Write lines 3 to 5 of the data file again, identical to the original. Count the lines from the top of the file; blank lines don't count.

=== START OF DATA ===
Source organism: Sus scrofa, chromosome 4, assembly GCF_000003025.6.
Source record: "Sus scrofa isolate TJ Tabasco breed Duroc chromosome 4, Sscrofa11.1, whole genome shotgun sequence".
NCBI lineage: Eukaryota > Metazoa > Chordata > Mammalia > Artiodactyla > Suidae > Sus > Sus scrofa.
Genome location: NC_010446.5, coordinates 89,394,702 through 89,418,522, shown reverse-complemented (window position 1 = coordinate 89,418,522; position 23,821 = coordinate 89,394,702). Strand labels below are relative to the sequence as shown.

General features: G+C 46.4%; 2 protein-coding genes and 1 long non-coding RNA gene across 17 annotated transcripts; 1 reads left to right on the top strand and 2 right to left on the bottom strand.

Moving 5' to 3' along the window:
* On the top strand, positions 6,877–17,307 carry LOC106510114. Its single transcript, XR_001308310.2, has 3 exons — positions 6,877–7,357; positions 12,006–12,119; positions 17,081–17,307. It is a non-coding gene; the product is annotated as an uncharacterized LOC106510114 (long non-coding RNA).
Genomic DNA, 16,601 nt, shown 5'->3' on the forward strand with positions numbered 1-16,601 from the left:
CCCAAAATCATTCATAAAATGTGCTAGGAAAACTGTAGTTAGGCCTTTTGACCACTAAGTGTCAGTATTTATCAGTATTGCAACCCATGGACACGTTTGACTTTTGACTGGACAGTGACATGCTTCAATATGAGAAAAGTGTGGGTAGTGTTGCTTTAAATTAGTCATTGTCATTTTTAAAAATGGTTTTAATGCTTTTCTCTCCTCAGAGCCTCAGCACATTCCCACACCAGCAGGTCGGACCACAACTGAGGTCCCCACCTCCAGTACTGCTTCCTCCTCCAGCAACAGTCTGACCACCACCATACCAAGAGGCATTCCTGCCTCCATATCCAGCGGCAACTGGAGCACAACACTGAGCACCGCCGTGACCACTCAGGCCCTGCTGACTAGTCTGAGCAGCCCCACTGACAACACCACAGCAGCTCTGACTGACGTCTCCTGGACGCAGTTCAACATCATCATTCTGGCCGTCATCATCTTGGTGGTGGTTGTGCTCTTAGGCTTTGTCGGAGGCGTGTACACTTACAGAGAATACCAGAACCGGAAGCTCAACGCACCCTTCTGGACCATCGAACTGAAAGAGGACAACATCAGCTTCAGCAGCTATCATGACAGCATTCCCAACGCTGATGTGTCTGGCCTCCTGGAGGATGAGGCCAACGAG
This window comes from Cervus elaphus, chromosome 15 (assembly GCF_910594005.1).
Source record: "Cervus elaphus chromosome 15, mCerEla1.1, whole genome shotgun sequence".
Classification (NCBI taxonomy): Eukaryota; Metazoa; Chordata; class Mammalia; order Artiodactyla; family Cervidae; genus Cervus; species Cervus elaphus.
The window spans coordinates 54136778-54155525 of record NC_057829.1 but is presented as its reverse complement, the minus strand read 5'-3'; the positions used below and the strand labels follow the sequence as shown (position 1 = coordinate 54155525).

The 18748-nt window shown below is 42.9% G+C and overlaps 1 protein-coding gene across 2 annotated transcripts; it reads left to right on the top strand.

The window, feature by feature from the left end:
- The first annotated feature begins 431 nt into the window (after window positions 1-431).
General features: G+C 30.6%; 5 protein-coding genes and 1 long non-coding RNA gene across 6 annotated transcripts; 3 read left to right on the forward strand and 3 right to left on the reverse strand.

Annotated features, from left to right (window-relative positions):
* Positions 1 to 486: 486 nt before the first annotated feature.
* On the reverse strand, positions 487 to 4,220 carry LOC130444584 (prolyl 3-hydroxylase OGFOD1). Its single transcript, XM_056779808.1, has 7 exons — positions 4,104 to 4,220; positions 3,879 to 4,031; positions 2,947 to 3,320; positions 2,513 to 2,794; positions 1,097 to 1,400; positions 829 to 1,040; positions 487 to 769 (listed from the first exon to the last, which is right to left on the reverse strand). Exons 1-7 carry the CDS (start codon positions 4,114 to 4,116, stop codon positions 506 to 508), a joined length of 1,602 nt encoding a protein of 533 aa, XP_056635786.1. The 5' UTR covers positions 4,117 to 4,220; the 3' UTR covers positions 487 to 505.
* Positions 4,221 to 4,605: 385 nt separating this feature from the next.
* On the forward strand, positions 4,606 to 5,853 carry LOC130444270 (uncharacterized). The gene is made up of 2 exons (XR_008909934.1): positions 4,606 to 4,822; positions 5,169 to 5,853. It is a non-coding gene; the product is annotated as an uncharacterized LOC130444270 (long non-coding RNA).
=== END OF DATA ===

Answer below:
NCBI lineage: Eukaryota > Metazoa > Chordata > Mammalia > Artiodactyla > Suidae > Sus > Sus scrofa.
Genome location: NC_010446.5, coordinates 89,394,702 through 89,418,522, shown reverse-complemented (window position 1 = coordinate 89,418,522; position 23,821 = coordinate 89,394,702). Strand labels below are relative to the sequence as shown.

General features: G+C 46.4%; 2 protein-coding genes and 1 long non-coding RNA gene across 17 annotated transcripts; 1 reads left to right on the top strand and 2 right to left on the bottom strand.